The majority of women (and some men) in England dye their hair. Now of course if you have naturally dark hair (but in your heart you are a platinum blonde), there is never going to be a natural hair dye for you, so just go for it if that’s what you want. But if you are one of the majority who either have hi-lights or use darker hair dyes, there are safer alternatives out there. A chemical called PPD (used in most conventional hair dyes to fix the colour to the shaft) is actually banned in some countries, as it is believed to risk bladder cancer, especially in hairdressers, who obviously work daily with these dyes.
There is not need to get paranoid about things. But don’t trust everything that you’re told. Modern hair dyes not only stink and make your skin itch, but can also have severe allergic reactions. Due to a few incidents, most hairdressers won’t let you go to them for a colour treatment now, unless you’ve have a patch test first. That tells you what’s in them. If you do visit the hairdresser for hi-lites, go for ones (if you can afford it) that use more natural and organic brands like Aveda. There are some organic hairdressers around too. But for this post, we’ll focus on the majority of people who dye their hair at home.
There is no perfect fix, because the only really natural way to dye your hair is with henna. This is fine if you’re young and have brown hair, and just want a nice auburn glow. However, it is also messy and takes hours to work. The problem is that it does not work on blonde or bleached hair (it will go orange) and on grey hair it could turn it a muddled orange colour (and sometimes you even get a green tinge, although this quickly washes out. However, it is a good herb that is safe (as long as you don’t have G6PD deficiency).
Be Careful With ‘Natural Hair Dyes’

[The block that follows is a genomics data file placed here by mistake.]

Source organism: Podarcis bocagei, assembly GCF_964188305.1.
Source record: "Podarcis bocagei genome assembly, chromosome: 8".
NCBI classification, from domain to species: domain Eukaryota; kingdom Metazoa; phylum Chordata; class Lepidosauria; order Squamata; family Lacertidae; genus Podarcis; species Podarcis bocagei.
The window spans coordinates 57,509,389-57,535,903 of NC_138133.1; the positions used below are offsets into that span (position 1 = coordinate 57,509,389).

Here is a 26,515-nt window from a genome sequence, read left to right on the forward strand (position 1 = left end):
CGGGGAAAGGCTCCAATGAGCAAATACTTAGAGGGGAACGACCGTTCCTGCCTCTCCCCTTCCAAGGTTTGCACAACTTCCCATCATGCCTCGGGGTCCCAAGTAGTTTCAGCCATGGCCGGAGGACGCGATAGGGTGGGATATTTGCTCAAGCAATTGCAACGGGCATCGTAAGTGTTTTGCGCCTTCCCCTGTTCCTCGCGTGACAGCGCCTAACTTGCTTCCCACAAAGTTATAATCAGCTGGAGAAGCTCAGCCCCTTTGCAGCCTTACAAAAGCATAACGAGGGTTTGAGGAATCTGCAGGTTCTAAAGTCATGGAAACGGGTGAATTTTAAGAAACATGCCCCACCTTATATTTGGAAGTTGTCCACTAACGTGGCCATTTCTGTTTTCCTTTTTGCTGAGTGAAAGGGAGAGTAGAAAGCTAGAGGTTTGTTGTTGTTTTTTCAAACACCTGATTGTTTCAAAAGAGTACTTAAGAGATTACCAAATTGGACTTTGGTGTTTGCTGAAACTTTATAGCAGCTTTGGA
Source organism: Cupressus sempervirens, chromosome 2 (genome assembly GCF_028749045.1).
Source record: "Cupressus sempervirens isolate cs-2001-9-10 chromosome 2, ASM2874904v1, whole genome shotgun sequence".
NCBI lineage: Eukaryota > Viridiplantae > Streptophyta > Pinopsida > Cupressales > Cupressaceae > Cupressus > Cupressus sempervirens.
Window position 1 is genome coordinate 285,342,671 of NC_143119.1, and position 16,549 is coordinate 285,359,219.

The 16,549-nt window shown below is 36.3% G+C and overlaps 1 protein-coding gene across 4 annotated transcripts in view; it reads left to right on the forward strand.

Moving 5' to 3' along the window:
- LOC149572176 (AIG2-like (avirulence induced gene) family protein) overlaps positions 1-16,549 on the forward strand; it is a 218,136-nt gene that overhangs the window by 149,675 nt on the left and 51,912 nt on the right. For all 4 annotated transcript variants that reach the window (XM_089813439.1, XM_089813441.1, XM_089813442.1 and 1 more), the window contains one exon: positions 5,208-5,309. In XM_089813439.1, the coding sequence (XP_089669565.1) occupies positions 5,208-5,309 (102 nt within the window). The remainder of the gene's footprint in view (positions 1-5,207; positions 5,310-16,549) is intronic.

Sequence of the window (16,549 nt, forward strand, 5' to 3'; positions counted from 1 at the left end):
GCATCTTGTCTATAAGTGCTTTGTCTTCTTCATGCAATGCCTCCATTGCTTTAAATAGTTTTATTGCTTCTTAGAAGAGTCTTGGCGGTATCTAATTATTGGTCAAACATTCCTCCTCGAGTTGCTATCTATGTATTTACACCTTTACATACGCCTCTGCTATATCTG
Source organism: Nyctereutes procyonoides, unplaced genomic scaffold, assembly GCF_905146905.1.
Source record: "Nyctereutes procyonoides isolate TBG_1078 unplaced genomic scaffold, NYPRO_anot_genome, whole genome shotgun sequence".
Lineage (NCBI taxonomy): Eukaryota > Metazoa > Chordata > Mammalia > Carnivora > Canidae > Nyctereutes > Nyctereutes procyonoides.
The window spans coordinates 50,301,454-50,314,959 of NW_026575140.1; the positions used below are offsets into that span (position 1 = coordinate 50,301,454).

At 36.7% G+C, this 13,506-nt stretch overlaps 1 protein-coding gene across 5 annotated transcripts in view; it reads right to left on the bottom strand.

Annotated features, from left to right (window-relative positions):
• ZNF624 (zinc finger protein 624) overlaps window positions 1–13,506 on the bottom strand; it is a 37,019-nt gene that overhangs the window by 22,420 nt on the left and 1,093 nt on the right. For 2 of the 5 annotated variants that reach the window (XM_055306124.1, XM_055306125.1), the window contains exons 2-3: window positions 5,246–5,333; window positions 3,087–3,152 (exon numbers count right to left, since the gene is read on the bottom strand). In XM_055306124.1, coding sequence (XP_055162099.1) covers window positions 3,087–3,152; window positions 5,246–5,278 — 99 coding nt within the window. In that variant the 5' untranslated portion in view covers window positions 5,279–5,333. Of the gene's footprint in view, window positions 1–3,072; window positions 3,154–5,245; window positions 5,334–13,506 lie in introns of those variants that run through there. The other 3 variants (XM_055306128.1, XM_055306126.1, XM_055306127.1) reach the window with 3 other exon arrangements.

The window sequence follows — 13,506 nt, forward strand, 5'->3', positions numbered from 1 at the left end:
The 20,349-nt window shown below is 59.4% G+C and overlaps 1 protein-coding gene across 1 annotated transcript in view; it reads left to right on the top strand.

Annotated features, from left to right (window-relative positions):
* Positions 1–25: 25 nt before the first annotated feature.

What is surprising is how few health shops sell natural dyes. They sell dyes that say they are natural, but that’s not the same thing. Anything containing PPD (look on the label) is not natural. Not at all. Outside of henna, there are few companies that do offer truly natural dyes. But alas, not here. So you are either going to have to stick with chemicals, let your hair go grey, use henna or bulk-order from abroad. Until eventually some of the indie shops start importing/stocking the good brands. The less we buy of the rubbish, the more likely this is to happen. Holland & Barrett should not be selling ‘natural hair dyes’ with PPD chemicals, that are banned in Scandinavia and Canada, as too risky.
Naturtint is advertised as a natural dye in the health shops, but it’s not. It contains PPD, the chemical that is banned in many countries. They say they use the minimum amount, but other companies don’t use it at all. The semi-permanent dyes don’t have it, but most health stores only sell the permanent dyes.
Be careful with LUSH, as lot of their products say they are natural, when they contain very unnatural ingredients. However, they do sell henna, which should be fine.
The Best Natural Hair Dyes